I know. I dropped out of college. I know myself everyday the regrets I have in not pursuing my degree.

Colbert: But you have done very well sir.

Sharpton: How many people that came out of the same neighborhood that I did, that had the same background I did was able to make without an education. Most of my friends ended up in jail or dead. I want to make sure that dosn’t happen to the next generation.

Rev. Al Sharpton gets selection bias and survivorship bias.

Do Peter Thiel and Sarah Lacy get  P(A|B) is not same as P(B|A)?

Do they know if tens of thousands of kids listen to them and skip college, how many will have a future like Gates, Jobs or Zuckerberg?

The Real Limitations of Evidence Based Marketing

This is not a reply to Seth Godin’s post. While his post triggered this, the usage of the term Marketing is different between the two articles. To me, Mr. Godin’s article’s use of marketing reads more about marketing communication and messaging. I cannot agree more on the need to present the message in more interesting and acceptable format than just gobs of facts and data. We cannot hope that the rational automatons will figure it out, years of behavioral economics research has shown that we are anything but rational.

Marketing, to me,  means strategic marketing – activities that come way before we get to messaging. Like choosing the segment to target, the product versions to deliver, the pricing strategy and how to reach these customers.  This article is about that definition of marketing. However, Mr. Godin’s use of the phrase “Evidence Based Marketing” for a messaging tactic will create confusion in the minds of many. Using data and facts in messaging is a tactic, it is not Evidence Based Management.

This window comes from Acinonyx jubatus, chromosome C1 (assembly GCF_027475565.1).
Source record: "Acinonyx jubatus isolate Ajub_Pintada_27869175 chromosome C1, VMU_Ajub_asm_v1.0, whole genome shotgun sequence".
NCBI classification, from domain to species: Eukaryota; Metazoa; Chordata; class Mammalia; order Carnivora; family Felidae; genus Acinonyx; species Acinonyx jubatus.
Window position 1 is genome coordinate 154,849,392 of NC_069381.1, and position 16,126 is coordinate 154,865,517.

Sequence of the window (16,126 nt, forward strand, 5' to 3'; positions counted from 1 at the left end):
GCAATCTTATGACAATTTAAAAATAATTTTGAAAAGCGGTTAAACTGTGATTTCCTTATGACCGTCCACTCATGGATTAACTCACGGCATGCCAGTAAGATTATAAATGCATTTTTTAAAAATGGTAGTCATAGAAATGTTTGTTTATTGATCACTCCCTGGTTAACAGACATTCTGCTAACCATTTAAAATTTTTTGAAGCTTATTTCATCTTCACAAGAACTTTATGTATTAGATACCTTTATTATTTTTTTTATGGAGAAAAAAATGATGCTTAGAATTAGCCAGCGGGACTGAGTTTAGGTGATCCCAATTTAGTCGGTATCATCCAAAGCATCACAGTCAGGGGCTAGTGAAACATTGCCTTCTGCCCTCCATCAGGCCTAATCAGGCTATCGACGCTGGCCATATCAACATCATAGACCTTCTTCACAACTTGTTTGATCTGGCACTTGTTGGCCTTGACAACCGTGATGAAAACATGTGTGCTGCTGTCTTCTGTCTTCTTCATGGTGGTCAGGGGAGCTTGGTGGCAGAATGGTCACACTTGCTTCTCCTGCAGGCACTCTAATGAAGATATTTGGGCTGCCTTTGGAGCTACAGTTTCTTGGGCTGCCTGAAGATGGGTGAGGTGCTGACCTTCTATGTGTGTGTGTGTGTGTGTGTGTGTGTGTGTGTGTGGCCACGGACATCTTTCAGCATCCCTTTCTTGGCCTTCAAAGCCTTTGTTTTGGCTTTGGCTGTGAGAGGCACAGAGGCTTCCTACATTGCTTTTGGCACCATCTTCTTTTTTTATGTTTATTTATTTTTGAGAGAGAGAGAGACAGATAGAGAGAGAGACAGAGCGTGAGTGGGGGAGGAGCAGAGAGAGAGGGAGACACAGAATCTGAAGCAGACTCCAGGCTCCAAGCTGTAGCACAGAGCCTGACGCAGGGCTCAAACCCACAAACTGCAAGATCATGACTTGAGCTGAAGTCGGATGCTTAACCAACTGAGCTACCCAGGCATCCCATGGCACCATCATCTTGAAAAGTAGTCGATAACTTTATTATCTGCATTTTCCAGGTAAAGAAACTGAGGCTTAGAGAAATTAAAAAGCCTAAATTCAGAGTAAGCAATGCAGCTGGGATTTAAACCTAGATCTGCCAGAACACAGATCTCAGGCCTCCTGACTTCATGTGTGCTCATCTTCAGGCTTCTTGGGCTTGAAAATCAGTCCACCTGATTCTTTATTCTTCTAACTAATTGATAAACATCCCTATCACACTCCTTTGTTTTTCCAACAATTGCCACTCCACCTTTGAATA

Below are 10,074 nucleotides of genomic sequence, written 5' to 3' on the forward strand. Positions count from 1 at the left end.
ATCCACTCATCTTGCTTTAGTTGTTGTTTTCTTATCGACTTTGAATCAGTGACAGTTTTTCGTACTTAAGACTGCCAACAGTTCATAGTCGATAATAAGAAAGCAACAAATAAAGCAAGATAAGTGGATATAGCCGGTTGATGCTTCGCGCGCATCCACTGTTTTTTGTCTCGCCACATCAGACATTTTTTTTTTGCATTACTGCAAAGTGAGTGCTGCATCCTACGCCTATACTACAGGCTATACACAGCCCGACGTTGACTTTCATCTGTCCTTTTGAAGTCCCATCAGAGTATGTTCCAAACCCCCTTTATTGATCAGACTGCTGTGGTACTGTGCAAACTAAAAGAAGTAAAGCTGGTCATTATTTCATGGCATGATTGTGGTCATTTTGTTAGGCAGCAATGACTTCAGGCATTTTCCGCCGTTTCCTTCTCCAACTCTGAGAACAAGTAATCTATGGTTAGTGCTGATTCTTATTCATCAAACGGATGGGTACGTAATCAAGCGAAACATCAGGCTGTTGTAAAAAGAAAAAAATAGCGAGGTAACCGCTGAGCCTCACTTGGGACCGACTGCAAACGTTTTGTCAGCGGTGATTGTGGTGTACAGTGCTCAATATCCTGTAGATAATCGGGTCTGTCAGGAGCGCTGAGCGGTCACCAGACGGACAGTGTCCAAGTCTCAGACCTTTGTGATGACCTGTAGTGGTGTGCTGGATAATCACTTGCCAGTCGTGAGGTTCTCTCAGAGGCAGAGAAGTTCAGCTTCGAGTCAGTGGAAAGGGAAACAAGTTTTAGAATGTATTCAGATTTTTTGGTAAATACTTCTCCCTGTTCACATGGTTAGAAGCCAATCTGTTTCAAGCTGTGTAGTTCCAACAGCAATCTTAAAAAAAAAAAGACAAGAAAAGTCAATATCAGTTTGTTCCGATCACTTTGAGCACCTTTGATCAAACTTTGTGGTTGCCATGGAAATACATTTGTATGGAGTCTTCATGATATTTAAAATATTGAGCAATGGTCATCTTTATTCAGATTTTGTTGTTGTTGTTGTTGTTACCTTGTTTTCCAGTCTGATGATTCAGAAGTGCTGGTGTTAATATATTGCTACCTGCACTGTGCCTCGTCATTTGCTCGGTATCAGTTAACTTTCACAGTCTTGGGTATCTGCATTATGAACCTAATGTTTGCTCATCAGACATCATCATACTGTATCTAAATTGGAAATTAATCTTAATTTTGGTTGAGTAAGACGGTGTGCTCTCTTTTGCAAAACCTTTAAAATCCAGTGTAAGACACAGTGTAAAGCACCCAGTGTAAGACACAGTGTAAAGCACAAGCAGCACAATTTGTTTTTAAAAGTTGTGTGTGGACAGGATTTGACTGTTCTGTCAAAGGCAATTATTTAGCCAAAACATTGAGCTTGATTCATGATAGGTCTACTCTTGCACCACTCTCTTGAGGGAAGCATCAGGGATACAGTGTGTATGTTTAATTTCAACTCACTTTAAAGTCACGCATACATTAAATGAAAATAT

Read on.

Evidence based marketing is flawed, it is rife with multiple errors. The common error types are

Inherent Data Errors: Data is noisy and incomplete. Sometimes the readings can be just plain wrong due to probabilistic nature of data source.
Environmental Errors: Context and environment collude to further muddy the water by tricking our eyes, minds and tools. Due to no fault of our own we see mountains when there aren’t any (like John Ross’ Croker Mountains).
Observer Effect: Call it Heisenberg uncertainty principle or Hawthorne Effect. The very act of reading the data can taint it.
Methodological Errors: Call it sampling error or survey error, our methods of data collection are inadequate. They introduce their own errors that are sometimes unquantifiable.
Data Collection Errors: We do not know what or how to measure. We ask the wrong survey question or add the wrong stimulus  but treat the received data as answer to the question we had in mind.
Analysis Errors: Test for statistical significance is flawed and misused. Not just Type-I and II errors, the very method of hypothesis testing is flawed. We collect data conditioned on the hypothesis being true and declare, “since data fit the hypothesis we conditioned to be true, the hypothesis is true”. We take comfort, wrongly, in using lower p-values. When data fit the hypothesis we stop, ignoring the fact that data can fit any number of hypotheses.